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11/30/-1
    
Sunday, November 1st, 2009
An experiment with narrow band imaging.

So I got the new camera, a Canon 1000D, and I also picked up an Astronomik 12nm Hydrogen Alpha CCD Clip-In Filter for Canon EOS Cameras. Can the name be more of a mouthful? Technically, I think 12nm is more of a medium band filter, but still it seems to be referred to as a "narrow band filter", so I'll call it the same. But I'll be calling it the Ha filter from here on out.

The bottom line objective here is to increase imaging productivity by implementing a narrow band filter that can be used during a full moon. The image acquired during this time will then be added as luminence data to normal one shot color (OSC RGB) images I'm taking either here or in the desert.

The Pictures In This Gallery - NGC 281
I've only had it a few days and so far only one test subject has commenced. NGC 281 happens to be a subject that I have a 2 hours of OSC RGB on, it has a very nice dust lane and interesting structure and it responds well to Ha, so it's my target for now. Currently the moon is full, which - for the first time since I've been observing - is GREAT! A perfect test.

The images I'm posting in the gallery are of the original shot, the Ha shot, and the combined shot. I'm just now learning how to do the processing of Ha shots and the combining techniques into the OSC RGB shots, so I'm on a learning curve, but I think the first light results are pretty good and I'm totally stoked about the potential here.

Picture 1 - 01-NGC281-2h.jpg
This is a 2 hour shot during a new moon weekend in a dark sky. I was very pleased with this shot as it was though I wished I had more time on it to bring out the fainter details of the structure.

Picture 2 - 02-NGC281-Ha-2h30m.jpg
This is the ha only data shot during the full moon which was not only extremely bright, but it was only 43 degrees away from NGC 281!

Picture 3 - 03-NGC281-HaRGB-4h-30m.jpg
The combined shot using Ha as luminance and OSC RGB as color.

Scope: Vixen R200SS 200mm @ f/4 w/Vixen R200SS Coma Corrector
Mount: Orion Sirius EQ-G with GoTo
Guiding:  Meade DSI Pro and PHD Guiding
Guide Scope: William Optics ZenithStar 66 SD
Camera: Canon EOS 20D (unmodified) for OSC RGB and Canon 1000D (Modified) for Ha data
Special Settings: None
ISO: 1600
Exposure: 2 hours OSC RGB (24 x 300s) 2.5 hours Ha (18 x 600s)
Processing Software: Acquired in Nebulosity with high dithering, Stacked in Deep Sky Stacker (Kappa-Sigma Clipping for all frames), Levels, Curves, Astronomy Tools, Gradient XTerminator and Noise Ninja in Photoshop
Support Files: 24 flats, 24 bias, one dark used as a bad pixel map
See Gallery below for image



Image Gallery For This Session
01 NGC281 2h 02 NGC281 Ha 2h30m
03 NGC281 HaRGB 4h 30m
   

01-NGC281-2h.jpg
Click picture above for larger version
If the picture seems too bright or too dark, try adjusting the brightness below.
Brightness:
|
  



Comments:
On 11/04/09 at 02:52pm Diego wrote:
Beautiful image. I agree with Barry, the star field is a little bit diminished in the last image, but it is still the best of all. Congratulations!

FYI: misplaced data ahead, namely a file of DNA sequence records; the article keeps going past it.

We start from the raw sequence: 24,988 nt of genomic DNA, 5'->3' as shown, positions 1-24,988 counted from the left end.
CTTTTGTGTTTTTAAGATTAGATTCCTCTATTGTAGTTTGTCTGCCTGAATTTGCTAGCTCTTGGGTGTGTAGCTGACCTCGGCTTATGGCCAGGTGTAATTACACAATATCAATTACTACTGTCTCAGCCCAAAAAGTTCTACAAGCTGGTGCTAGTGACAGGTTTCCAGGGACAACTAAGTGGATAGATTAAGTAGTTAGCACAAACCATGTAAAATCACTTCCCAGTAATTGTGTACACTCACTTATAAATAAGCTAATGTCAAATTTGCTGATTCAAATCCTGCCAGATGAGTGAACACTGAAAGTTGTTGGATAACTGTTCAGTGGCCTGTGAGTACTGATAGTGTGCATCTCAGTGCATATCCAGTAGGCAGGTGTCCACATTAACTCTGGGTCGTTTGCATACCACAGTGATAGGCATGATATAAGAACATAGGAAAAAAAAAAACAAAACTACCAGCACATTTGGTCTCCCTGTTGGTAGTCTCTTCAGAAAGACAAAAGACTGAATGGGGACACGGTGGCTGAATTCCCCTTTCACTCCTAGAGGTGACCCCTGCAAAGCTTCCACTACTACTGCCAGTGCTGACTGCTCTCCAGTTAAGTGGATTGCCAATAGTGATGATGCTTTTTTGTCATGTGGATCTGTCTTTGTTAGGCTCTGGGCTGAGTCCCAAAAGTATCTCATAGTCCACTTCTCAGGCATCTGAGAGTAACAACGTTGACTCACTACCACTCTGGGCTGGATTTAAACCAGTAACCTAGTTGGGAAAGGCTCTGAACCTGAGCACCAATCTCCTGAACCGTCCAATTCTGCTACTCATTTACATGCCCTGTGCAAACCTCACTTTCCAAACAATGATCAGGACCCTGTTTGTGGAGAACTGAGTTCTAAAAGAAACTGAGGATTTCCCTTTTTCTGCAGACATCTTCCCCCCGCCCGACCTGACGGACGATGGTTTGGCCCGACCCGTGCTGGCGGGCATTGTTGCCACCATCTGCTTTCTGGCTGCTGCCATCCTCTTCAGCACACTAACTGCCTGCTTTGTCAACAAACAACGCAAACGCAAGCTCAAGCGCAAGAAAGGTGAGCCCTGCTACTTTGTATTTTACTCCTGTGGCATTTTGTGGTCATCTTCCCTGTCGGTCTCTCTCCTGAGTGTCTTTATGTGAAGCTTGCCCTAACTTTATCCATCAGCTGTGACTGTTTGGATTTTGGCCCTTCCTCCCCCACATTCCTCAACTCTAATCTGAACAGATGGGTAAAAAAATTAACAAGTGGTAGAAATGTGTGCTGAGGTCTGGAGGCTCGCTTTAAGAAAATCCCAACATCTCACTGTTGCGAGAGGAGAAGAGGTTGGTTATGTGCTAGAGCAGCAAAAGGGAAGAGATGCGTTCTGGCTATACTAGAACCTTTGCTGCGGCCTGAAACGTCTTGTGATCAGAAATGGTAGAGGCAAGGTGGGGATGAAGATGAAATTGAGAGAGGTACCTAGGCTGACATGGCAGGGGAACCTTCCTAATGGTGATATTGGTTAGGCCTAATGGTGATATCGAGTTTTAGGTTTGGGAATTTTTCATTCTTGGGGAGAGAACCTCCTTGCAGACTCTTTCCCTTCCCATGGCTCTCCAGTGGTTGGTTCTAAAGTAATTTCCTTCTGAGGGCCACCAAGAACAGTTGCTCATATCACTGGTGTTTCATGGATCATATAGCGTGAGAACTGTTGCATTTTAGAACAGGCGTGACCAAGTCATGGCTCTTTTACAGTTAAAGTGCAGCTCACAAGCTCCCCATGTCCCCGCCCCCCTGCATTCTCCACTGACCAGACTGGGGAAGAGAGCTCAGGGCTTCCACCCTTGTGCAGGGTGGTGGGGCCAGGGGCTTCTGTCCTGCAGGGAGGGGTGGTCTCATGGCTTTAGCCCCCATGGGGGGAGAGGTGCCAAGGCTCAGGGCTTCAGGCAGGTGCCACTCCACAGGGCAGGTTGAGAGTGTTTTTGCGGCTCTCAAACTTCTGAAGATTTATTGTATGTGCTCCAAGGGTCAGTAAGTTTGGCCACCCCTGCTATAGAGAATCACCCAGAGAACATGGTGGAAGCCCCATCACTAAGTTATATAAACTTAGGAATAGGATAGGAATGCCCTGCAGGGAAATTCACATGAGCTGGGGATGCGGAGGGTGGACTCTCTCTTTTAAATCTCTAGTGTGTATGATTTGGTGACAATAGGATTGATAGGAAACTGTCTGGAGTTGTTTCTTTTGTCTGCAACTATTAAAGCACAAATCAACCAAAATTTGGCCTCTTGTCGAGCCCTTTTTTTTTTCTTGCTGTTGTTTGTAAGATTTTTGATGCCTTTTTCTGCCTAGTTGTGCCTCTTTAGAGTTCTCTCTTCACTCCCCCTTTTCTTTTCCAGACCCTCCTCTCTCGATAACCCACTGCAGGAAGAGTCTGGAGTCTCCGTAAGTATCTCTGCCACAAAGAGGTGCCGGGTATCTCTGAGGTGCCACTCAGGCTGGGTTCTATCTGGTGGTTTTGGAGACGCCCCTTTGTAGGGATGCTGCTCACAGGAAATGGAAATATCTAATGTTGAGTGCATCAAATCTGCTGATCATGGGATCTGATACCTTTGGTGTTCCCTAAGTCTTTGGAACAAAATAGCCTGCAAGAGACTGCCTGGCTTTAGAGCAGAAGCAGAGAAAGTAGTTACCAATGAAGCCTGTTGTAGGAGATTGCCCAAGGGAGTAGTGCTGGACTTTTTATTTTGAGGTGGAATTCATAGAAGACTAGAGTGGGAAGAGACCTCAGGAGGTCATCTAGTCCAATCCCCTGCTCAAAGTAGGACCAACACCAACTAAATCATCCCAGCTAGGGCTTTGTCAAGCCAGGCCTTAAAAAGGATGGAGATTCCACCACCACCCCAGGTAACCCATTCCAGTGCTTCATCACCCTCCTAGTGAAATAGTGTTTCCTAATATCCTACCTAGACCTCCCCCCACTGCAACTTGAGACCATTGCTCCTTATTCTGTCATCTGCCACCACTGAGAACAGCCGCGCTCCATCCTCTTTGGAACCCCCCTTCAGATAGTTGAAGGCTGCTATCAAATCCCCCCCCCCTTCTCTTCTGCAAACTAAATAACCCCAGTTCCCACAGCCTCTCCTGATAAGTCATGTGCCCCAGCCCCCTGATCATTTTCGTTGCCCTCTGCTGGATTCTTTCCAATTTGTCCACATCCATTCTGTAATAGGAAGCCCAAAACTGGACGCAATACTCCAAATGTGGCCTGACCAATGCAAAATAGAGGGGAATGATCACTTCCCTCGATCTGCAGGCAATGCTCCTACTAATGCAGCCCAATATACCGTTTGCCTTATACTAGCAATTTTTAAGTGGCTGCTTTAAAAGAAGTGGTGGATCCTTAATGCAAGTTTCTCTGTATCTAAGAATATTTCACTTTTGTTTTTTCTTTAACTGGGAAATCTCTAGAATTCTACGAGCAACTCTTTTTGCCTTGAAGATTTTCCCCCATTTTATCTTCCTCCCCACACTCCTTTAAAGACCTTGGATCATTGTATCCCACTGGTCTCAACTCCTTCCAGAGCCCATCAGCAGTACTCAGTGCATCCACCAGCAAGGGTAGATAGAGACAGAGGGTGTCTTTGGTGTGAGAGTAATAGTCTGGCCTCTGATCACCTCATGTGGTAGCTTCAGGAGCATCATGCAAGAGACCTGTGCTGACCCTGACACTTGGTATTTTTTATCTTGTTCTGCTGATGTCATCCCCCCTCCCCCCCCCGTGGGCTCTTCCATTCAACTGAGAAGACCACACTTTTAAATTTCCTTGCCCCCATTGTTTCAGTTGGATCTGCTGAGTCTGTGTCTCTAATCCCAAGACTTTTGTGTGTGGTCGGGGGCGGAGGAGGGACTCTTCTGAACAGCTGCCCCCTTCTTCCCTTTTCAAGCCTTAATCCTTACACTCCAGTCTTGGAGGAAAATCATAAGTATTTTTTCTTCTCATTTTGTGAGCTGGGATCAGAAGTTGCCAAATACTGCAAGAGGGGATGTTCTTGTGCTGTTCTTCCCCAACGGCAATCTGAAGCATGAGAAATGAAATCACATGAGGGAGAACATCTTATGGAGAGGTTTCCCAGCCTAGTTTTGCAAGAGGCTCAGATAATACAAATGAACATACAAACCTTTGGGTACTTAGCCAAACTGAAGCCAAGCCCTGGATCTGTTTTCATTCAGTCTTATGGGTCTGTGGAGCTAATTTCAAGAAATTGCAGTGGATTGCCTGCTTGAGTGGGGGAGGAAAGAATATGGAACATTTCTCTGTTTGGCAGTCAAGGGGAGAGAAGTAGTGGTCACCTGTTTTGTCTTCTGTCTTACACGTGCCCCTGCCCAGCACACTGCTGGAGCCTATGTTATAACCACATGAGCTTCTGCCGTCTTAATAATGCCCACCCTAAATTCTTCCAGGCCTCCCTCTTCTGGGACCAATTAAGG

On 11/04/09 at 12:43am Neil Heacock wrote:
Thanks for the tip Gerald. I'm totally new at this type of combining, so I'm interested in different methods. your points are excellent. Much appreciated!

-Neil

On 11/03/09 at 06:03am Gerald (oldwexi@aon.at) wrote:
Thats a very good image!
But you could improve the final result. The color can get better if you use the
Ha Data in the R-channel instead as Luminance!
Using Ha as Luminance destroys the correct colors with nebulae!!!
Why?
The Ha is distributed to green and blue also if you
use Ha as Luminance! Therefore you got the pinkish hue of the nebula and the star colors diminishing.
LRGB makes only sense with star clusters and some galaxies, not with nebulae.
To improve the already excellent image
make a (Ha+R)/G/B image out of the data you already have.
(oldwexi@aon.at

On 11/02/09 at 11:37pm Neil Heacock wrote:
The Ha data is basically red. There is essentially no blue or green. So in order to blend it as luminosity it needs converted to grayscale. But as captured, it's basically monochrome red.

This also means that with a one shot color camera, where only 1 in every 4 pixels is a red pixel because of the RGGB bayer matrix of the chip, 75% of the pixels are rejecting the data (or more accurately, not seeing any data). That's a key reason why monochrome cameras are better, because 100% of the pixels are being used for every photon that comes in regardless of the filter in front of the chip.

If it was green data I was capturing, then 50% of the pixels would be collecting data. But alas, our universe doesn't seem to like green as much as we do...

-Neil

On 11/02/09 at 11:15pm Barry wrote:
It's cool, alright. Wow, 4 1/2 hours of data. Do you have to shoot in grey scale with the Ha filter or does the filter negate the color collected by the camera?

On 11/02/09 at 09:02pm Neil Heacock wrote:
Yeah, the star field is diminished, but that's part of the objective. Smaller, less bloated stars. But I still want all of the stars. You'll notice that the Ha shot is actually missing stars altogether from the OSC RGB shot. So in the combine method, I'm trying to get as much of the data from both images as possible.

The fact that I "enhanced" a dark sky shot from my front yard is *very* exciting to me!

-Neil

On 11/02/09 at 08:01pm Barry wrote:
The nebula is certainly enhanced in the Ha and combined shots. The star field is somewhat diminshed but overall, the combined shot is the most pleasing. Nice work.



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